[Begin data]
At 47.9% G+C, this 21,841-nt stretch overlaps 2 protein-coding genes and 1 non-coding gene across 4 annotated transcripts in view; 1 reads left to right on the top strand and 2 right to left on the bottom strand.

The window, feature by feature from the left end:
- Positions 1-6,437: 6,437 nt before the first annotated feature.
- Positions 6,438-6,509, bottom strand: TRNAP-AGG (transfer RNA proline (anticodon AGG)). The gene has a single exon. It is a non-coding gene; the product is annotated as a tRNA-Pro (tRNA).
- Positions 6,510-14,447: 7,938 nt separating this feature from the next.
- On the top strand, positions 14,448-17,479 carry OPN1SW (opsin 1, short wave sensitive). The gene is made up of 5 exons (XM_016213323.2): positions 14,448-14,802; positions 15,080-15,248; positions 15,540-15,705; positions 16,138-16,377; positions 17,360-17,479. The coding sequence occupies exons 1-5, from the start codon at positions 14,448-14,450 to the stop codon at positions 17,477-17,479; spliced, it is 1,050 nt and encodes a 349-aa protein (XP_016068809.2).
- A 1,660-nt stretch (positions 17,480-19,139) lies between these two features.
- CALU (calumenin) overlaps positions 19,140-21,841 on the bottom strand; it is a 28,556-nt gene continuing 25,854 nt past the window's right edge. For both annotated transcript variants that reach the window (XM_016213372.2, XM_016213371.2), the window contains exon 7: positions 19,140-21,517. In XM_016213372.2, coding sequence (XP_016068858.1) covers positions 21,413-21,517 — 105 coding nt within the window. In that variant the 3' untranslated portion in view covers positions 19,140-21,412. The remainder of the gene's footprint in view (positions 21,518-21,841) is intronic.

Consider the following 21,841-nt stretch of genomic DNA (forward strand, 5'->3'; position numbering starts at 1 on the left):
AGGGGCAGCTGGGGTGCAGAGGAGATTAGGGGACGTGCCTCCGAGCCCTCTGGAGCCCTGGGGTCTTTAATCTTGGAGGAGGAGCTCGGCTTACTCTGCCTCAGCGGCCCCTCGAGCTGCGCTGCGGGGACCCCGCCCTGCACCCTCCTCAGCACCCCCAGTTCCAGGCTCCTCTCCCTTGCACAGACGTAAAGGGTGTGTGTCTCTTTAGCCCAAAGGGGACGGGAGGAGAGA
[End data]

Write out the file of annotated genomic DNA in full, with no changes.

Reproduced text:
At 47.9% G+C, this 21,841-nt stretch overlaps 2 protein-coding genes and 1 non-coding gene across 4 annotated transcripts in view; 1 reads left to right on the top strand and 2 right to left on the bottom strand.

The window, feature by feature from the left end:
- Positions 1-6,437: 6,437 nt before the first annotated feature.
- Positions 6,438-6,509, bottom strand: TRNAP-AGG (transfer RNA proline (anticodon AGG)). The gene has a single exon. It is a non-coding gene; the product is annotated as a tRNA-Pro (tRNA).
- Positions 6,510-14,447: 7,938 nt separating this feature from the next.
- On the top strand, positions 14,448-17,479 carry OPN1SW (opsin 1, short wave sensitive). The gene is made up of 5 exons (XM_016213323.2): positions 14,448-14,802; positions 15,080-15,248; positions 15,540-15,705; positions 16,138-16,377; positions 17,360-17,479. The coding sequence occupies exons 1-5, from the start codon at positions 14,448-14,450 to the stop codon at positions 17,477-17,479; spliced, it is 1,050 nt and encodes a 349-aa protein (XP_016068809.2).
- A 1,660-nt stretch (positions 17,480-19,139) lies between these two features.
- CALU (calumenin) overlaps positions 19,140-21,841 on the bottom strand; it is a 28,556-nt gene continuing 25,854 nt past the window's right edge. For both annotated transcript variants that reach the window (XM_016213372.2, XM_016213371.2), the window contains exon 7: positions 19,140-21,517. In XM_016213372.2, coding sequence (XP_016068858.1) covers positions 21,413-21,517 — 105 coding nt within the window. In that variant the 3' untranslated portion in view covers positions 19,140-21,412. The remainder of the gene's footprint in view (positions 21,518-21,841) is intronic.

Consider the following 21,841-nt stretch of genomic DNA (forward strand, 5'->3'; position numbering starts at 1 on the left):
AGGGGCAGCTGGGGTGCAGAGGAGATTAGGGGACGTGCCTCCGAGCCCTCTGGAGCCCTGGGGTCTTTAATCTTGGAGGAGGAGCTCGGCTTACTCTGCCTCAGCGGCCCCTCGAGCTGCGCTGCGGGGACCCCGCCCTGCACCCTCCTCAGCACCCCCAGTTCCAGGCTCCTCTCCCTTGCACAGACGTAAAGGGTGTGTGTCTCTTTAGCCCAAAGGGGACGGGAGGAGAGA